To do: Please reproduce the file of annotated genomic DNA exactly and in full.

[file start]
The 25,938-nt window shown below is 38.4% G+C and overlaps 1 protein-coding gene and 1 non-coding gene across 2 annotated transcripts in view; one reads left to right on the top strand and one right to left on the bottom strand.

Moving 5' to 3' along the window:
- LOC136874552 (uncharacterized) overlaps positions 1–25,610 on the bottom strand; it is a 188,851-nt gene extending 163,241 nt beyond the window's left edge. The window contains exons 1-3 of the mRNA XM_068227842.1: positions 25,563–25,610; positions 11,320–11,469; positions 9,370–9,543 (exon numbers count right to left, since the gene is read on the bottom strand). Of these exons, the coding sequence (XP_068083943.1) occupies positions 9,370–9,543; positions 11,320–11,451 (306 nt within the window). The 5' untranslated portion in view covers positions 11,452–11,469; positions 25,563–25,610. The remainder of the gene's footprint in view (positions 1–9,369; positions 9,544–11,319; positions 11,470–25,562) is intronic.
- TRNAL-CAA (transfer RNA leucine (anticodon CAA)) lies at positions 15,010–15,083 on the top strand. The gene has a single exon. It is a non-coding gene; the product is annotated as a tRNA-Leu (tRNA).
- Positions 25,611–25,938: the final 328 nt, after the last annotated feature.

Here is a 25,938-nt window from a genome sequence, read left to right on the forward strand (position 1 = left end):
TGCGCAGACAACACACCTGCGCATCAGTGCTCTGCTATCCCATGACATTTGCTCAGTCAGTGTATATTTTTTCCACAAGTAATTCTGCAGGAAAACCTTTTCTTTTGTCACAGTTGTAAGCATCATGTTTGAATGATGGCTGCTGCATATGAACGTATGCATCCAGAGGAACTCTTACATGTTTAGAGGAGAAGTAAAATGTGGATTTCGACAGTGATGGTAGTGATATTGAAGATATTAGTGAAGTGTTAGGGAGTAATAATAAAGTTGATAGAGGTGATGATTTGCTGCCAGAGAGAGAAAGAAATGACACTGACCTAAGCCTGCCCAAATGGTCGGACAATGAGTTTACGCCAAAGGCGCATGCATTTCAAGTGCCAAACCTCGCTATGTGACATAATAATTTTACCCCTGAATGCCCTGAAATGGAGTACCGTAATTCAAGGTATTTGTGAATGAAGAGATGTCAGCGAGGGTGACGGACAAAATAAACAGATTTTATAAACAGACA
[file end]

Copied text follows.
The 25,938-nt window shown below is 38.4% G+C and overlaps 1 protein-coding gene and 1 non-coding gene across 2 annotated transcripts in view; one reads left to right on the top strand and one right to left on the bottom strand.

Moving 5' to 3' along the window:
- LOC136874552 (uncharacterized) overlaps positions 1–25,610 on the bottom strand; it is a 188,851-nt gene extending 163,241 nt beyond the window's left edge. The window contains exons 1-3 of the mRNA XM_068227842.1: positions 25,563–25,610; positions 11,320–11,469; positions 9,370–9,543 (exon numbers count right to left, since the gene is read on the bottom strand). Of these exons, the coding sequence (XP_068083943.1) occupies positions 9,370–9,543; positions 11,320–11,451 (306 nt within the window). The 5' untranslated portion in view covers positions 11,452–11,469; positions 25,563–25,610. The remainder of the gene's footprint in view (positions 1–9,369; positions 9,544–11,319; positions 11,470–25,562) is intronic.
- TRNAL-CAA (transfer RNA leucine (anticodon CAA)) lies at positions 15,010–15,083 on the top strand. The gene has a single exon. It is a non-coding gene; the product is annotated as a tRNA-Leu (tRNA).
- Positions 25,611–25,938: the final 328 nt, after the last annotated feature.

Here is a 25,938-nt window from a genome sequence, read left to right on the forward strand (position 1 = left end):
TGCGCAGACAACACACCTGCGCATCAGTGCTCTGCTATCCCATGACATTTGCTCAGTCAGTGTATATTTTTTCCACAAGTAATTCTGCAGGAAAACCTTTTCTTTTGTCACAGTTGTAAGCATCATGTTTGAATGATGGCTGCTGCATATGAACGTATGCATCCAGAGGAACTCTTACATGTTTAGAGGAGAAGTAAAATGTGGATTTCGACAGTGATGGTAGTGATATTGAAGATATTAGTGAAGTGTTAGGGAGTAATAATAAAGTTGATAGAGGTGATGATTTGCTGCCAGAGAGAGAAAGAAATGACACTGACCTAAGCCTGCCCAAATGGTCGGACAATGAGTTTACGCCAAAGGCGCATGCATTTCAAGTGCCAAACCTCGCTATGTGACATAATAATTTTACCCCTGAATGCCCTGAAATGGAGTACCGTAATTCAAGGTATTTGTGAATGAAGAGATGTCAGCGAGGGTGACGGACAAAATAAACAGATTTTATAAACAGACA